(Grist) As glaciers melt and slowly recede from the land they once covered, we don’t really know what we’re going to find there. Scientists have already found plants that have been chilling out under glaciers for about four centuries — plants that, now that they’re out from under the ice, have decided to start growing again.
These plants are of a specific type, called bryophytes. Plants like this (moss is one example) don’t have vascular tissue to shuttle water and nutrients around, which means they deal better with harsh Arctic winters. When a team of scientists from the University of Alberta was poking around the receding Teardrop Glacier, they happened upon a patches of bryophytes sneaking out from under the ice — “these huge populations coming out from underneath the glacier that seemed to have a greenish tint,” the lead researcher, Catherine La Farge, told the BBC.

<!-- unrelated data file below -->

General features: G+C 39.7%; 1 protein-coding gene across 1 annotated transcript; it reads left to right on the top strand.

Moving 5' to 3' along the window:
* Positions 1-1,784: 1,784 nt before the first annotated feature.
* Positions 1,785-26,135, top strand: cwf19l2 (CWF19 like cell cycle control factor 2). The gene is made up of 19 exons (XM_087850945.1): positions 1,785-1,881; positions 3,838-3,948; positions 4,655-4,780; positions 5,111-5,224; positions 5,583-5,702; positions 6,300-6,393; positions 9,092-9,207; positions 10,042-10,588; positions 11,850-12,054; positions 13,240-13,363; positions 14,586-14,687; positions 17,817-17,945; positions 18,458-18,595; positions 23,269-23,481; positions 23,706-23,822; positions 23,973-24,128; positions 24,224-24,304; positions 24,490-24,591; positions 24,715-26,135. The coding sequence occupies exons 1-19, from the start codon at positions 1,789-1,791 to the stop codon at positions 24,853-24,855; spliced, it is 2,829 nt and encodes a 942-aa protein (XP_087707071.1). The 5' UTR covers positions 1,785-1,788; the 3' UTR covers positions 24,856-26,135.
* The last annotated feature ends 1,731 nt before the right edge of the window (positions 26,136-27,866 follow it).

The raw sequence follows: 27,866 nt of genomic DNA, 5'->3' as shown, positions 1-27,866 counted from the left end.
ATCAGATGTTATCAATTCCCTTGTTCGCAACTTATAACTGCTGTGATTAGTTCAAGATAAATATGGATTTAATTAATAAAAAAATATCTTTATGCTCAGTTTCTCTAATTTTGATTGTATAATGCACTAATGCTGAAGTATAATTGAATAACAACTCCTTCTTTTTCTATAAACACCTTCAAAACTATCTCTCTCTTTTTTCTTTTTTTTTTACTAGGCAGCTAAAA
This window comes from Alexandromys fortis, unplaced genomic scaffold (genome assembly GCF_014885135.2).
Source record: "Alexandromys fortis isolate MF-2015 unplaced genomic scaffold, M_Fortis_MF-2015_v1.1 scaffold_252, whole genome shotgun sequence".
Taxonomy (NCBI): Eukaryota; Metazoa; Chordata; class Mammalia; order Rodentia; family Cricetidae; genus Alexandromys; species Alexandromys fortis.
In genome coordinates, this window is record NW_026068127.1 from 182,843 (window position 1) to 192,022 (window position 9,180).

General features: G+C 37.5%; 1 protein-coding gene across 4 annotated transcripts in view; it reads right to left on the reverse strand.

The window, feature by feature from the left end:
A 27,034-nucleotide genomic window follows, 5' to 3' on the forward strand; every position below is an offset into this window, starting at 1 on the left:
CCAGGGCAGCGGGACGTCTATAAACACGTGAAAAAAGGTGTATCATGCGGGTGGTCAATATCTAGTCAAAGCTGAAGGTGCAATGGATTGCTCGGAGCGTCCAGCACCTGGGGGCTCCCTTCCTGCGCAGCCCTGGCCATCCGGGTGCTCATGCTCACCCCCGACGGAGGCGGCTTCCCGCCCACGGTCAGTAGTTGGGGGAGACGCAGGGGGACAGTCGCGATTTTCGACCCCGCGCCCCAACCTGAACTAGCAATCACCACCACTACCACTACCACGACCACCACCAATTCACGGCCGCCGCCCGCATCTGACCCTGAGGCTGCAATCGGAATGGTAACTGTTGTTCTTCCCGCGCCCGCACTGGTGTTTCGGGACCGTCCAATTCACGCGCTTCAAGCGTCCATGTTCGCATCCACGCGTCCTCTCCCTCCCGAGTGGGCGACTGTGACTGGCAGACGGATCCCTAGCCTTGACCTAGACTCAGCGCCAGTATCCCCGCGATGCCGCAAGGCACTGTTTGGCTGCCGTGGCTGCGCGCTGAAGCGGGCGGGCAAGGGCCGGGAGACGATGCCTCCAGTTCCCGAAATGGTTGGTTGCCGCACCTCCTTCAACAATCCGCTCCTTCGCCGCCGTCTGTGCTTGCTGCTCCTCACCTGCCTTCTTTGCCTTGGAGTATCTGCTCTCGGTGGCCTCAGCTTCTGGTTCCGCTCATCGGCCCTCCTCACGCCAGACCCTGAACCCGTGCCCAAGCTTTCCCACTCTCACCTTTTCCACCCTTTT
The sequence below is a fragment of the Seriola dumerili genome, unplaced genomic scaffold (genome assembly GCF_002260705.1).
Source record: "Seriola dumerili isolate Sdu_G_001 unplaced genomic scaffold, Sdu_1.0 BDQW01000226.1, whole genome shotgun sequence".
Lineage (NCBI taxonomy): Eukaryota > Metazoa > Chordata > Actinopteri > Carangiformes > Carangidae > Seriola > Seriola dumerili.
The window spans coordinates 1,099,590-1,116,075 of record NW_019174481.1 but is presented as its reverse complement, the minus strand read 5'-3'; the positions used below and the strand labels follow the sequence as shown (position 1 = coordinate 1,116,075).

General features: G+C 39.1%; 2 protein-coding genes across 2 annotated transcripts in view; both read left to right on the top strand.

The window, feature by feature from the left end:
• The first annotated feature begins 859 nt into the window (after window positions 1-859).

Obviously, this means dooooooooom! So much doom that Sarah Laskow, the Grist article writer, offers up
We’re kind of nervous about what else might be under there. Santa Claus? Frozen aliens that will end civilization as we know it? (That would probably be better for the planet as a whole.)
Yeah, another Warmist with fantasies of killing off the human population.
But, consider, switching to the original BBC article
Plants that were frozen during the “Little Ice Age” centuries ago have been observed sprouting new growth, scientists say.
That is exposing land that has not seen light of day since the so-called Little Ice Age, a widespread climatic cooling that ran roughly from AD 1550 to AD 1850.
But the retreating ice at Sverdrup Pass, where the Teardrop Glacier is located, is uncovering an array of life, including cyanobacteria and green terrestrial algae. Many of the species spotted there are entirely new to science.
How’d they get there in the first place? How’d they grow in the first place? Magic? Alas, poor Warmists, they grew when the climate was warmer, pre-LIA, and then were covered during the LIA, meaning, I’m sorry to tell you, that there are natural climate variance periods, just like the current one we are in.